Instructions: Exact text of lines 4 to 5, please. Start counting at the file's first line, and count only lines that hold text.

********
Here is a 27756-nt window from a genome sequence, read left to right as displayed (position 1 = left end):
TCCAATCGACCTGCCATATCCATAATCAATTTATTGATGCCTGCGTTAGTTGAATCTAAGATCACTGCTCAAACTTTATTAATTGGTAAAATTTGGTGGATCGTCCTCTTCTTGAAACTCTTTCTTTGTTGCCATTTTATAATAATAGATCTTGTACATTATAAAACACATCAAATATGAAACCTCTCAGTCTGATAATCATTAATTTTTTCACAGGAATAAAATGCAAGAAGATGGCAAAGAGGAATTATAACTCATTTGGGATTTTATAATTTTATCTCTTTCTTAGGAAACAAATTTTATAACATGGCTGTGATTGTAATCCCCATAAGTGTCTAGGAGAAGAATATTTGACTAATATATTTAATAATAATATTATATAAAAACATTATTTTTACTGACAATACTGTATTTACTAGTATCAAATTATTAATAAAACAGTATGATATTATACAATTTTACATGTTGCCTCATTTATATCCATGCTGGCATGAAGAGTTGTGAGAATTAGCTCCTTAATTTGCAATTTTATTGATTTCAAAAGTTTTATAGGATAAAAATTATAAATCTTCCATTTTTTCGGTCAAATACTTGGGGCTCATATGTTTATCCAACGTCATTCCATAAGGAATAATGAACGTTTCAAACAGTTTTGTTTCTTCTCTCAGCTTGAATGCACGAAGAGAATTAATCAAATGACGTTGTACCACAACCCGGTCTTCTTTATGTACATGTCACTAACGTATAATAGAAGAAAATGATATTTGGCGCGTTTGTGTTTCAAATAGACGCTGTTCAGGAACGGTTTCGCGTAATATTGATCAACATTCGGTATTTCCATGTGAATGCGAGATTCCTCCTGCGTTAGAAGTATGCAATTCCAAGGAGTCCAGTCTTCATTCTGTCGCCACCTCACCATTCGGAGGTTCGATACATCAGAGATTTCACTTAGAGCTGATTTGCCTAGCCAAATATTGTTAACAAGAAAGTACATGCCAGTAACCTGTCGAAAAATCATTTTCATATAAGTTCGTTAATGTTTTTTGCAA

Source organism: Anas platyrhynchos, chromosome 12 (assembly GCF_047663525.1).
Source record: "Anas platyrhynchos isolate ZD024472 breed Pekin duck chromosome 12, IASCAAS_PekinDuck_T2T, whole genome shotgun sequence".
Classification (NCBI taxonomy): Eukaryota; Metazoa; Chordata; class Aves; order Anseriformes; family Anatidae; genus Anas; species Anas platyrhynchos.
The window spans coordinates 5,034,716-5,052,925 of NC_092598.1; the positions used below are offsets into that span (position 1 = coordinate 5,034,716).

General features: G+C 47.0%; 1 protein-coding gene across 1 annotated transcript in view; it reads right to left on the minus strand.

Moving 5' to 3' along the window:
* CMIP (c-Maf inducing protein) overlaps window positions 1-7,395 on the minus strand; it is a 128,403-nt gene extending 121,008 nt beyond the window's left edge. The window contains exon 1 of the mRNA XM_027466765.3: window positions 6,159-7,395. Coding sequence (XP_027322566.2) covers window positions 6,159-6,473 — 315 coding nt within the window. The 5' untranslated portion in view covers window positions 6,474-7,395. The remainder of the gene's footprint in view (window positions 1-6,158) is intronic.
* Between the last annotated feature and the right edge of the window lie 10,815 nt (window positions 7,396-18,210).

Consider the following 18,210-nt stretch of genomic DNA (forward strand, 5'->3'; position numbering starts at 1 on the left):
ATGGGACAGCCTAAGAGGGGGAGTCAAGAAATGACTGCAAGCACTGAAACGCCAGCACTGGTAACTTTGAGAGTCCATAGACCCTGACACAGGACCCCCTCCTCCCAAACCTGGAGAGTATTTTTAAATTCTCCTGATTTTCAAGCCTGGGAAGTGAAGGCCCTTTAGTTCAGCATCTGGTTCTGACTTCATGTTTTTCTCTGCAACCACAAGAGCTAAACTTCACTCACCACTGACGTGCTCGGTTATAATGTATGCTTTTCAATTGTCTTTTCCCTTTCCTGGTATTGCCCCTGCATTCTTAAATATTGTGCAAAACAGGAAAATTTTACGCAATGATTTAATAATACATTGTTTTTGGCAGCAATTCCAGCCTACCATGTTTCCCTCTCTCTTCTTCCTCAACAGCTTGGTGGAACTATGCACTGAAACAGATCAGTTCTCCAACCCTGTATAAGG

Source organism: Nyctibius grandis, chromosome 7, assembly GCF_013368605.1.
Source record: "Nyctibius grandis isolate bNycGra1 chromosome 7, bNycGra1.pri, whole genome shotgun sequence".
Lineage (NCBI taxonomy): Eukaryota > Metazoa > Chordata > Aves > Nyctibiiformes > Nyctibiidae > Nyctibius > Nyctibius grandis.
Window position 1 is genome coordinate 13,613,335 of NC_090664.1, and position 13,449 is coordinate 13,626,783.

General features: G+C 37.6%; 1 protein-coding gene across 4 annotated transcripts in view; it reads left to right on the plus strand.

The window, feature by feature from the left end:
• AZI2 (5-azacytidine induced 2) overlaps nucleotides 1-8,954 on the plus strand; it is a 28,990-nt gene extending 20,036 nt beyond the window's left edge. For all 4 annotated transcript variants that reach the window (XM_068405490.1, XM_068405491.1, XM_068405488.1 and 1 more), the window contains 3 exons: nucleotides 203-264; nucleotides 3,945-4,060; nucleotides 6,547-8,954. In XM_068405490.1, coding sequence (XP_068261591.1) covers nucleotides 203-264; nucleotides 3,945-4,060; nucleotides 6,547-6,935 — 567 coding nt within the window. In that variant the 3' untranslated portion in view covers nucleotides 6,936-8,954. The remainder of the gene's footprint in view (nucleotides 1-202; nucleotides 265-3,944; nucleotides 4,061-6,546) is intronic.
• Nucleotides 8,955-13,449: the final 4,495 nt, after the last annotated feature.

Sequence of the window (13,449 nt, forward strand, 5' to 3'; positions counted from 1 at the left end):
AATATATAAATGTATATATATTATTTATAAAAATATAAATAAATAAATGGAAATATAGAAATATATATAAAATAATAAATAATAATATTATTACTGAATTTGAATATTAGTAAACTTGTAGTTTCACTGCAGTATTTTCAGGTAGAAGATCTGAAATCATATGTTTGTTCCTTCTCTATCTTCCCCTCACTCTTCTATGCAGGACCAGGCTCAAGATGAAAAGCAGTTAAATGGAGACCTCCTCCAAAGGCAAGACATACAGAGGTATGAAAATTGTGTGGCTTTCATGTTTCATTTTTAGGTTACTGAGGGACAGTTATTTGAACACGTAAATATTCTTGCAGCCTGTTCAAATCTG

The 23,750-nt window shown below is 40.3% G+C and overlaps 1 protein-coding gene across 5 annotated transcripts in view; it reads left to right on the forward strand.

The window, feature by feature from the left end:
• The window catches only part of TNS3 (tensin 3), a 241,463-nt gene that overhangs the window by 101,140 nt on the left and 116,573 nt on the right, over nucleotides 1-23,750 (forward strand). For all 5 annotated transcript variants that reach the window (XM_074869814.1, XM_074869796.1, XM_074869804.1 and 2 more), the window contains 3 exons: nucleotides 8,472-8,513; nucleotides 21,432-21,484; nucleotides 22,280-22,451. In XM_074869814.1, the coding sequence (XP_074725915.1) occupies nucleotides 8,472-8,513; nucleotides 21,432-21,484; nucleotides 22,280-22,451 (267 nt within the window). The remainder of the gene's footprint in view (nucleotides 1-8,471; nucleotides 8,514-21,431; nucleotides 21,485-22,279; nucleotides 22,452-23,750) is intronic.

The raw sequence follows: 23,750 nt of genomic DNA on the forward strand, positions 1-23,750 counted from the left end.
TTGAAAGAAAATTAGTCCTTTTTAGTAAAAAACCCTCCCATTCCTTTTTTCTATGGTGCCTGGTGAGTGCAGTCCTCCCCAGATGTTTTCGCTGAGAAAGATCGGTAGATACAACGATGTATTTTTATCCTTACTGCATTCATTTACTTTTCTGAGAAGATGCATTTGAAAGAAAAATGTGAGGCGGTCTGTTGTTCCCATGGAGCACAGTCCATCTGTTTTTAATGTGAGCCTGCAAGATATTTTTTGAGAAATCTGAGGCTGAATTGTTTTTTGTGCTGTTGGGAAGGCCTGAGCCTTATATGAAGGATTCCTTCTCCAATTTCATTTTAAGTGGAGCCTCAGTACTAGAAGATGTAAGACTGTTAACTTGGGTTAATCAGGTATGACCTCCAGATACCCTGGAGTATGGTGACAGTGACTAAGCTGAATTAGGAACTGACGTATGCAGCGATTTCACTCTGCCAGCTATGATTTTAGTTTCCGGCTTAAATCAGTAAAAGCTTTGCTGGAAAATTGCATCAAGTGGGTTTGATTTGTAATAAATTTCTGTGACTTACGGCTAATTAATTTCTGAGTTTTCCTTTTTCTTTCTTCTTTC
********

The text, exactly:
Source record: "Anas platyrhynchos isolate ZD024472 breed Pekin duck chromosome 12, IASCAAS_PekinDuck_T2T, whole genome shotgun sequence".
Classification (NCBI taxonomy): Eukaryota; Metazoa; Chordata; class Aves; order Anseriformes; family Anatidae; genus Anas; species Anas platyrhynchos.